6. To this point in camp, the Patriots have appeared suffer just one injury, coming Friday when wide receiver Greg Orton was carted off with a lower-body issue. The extent of the injury is unknown, but when you start to see reports of camp injuries around the league, you start to realize just how lucky New England has been to this point, especially when stacked against two other playoff teams:

On Friday, the Colts lost Vick Ballard to what was reported to be a torn Achilles. Coming off a lost 2013 (he played just one game last year because of a torn ACL), it’s a blow to the Indy running game. Trent Richardson is still seen as the No. 1 back for the Colts, but his ineffectiveness last season was the impetus behind Indy’s decision to go get Ballard, who had 814 yards and a pair of touchdowns in 2012. Chris Rainey and Daniel Herron are the leading candidates to replace Ballard in the backup role, but neither has much experience carrying the ball at the NFL level. notable — Rainey has 26 career carries, Herron nine.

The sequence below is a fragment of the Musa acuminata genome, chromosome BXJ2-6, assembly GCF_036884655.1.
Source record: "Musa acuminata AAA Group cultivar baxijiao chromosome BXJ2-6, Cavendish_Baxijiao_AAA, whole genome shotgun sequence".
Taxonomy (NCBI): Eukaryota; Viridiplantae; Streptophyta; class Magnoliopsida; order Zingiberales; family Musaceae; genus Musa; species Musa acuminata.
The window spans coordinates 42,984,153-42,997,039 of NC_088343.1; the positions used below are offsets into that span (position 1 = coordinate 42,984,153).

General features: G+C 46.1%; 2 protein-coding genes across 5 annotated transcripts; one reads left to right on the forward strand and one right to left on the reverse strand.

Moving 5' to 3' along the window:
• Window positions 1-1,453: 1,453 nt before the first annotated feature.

Another backup back went down on Friday, when San Francisco’s Kendall Hunter appeared to go down awkwardly in a non-contact session. On Saturday, it was reported that he also suffered a torn ACL. Unlike Indy, however, the Niners do have a couple of intriguing backs behind Hunter in Marcus Lattimore and Carlos Hyde, two running backs who were taken in the last two drafts. Lattimore, who suffered a devastating knee injury as a collegian in 2012, spent all of 2013 on the sidelines, and was on the PUP list as camp opened. If he can’t go, that means Hyde will likely get a shot at extra carries as the backup to Frank Gore.